The Council of State, the country’s supreme administrative court, says the state can seize bank deposits for debts owed to it – without informing account holders
The Council of State (File photo) The Greek state and insurance funds have the right to seize bank account deposits for debts owed to it without informing the account holder, the country’s supreme administrative court ruled on Monday.
In an irrevocable decision that overturns earlier rulings, the Council of State said that informing account holders of the intention to seize deposits would defeat the purpose.
“Were the (account) owner notified of the measure, he would rush to withdraw the funds from the third party (the bank)” or he or she “would transfer his assets to another party”, it said.
The court ruled that the lack of notification did not violate constitutional rules. It said debtors were well aware when payment deadlines had passed and warned that the use of “obligatory measures” against them to collect debts was possible once the deadline passed.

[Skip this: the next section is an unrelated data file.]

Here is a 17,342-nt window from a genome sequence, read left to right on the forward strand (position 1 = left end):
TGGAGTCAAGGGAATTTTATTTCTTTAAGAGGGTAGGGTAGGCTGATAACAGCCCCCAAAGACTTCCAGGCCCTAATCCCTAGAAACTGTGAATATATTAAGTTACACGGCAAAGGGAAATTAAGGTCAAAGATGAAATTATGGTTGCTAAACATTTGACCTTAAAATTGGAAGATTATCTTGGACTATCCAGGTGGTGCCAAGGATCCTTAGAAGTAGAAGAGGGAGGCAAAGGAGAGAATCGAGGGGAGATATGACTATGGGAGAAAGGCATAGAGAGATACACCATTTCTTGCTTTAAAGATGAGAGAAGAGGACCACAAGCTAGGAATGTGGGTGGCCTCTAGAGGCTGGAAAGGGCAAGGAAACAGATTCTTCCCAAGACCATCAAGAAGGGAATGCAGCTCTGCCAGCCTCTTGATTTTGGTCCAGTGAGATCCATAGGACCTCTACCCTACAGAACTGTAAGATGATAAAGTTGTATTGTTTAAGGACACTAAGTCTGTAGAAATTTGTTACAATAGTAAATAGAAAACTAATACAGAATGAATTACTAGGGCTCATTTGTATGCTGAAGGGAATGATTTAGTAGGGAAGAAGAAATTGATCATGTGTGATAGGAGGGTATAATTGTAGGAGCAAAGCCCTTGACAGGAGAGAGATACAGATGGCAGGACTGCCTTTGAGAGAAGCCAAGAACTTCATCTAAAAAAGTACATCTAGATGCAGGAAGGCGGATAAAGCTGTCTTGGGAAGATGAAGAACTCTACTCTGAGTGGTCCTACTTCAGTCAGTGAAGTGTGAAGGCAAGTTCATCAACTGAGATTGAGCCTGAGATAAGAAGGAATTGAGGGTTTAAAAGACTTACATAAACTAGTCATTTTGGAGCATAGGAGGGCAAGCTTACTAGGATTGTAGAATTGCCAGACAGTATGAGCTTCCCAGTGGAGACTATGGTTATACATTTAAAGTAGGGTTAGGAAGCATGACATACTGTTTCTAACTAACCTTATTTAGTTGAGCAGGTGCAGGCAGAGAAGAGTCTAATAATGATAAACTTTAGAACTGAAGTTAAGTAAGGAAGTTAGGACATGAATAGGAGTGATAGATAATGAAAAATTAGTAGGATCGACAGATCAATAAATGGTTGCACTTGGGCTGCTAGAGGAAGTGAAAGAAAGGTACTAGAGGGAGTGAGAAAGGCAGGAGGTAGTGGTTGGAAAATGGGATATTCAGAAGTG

The ruling arose from case taken by the CEO of a now defunct company, which owed €565,393 to the Social Security Foundation (IKA), the country’s largest social insurance fund. The tax office authorised the recovery of the debt and proceeded to withdraw the funds from the account into which the CEO’s pension was paid without informing him. He only found out about the seizure nine months later when he went to withdraw funds.
In a decision in March, a section of the Council of State had ruled the seizures were illegal if the state did not inform the account owner.
Monday’s decision, however, reverses this judgement.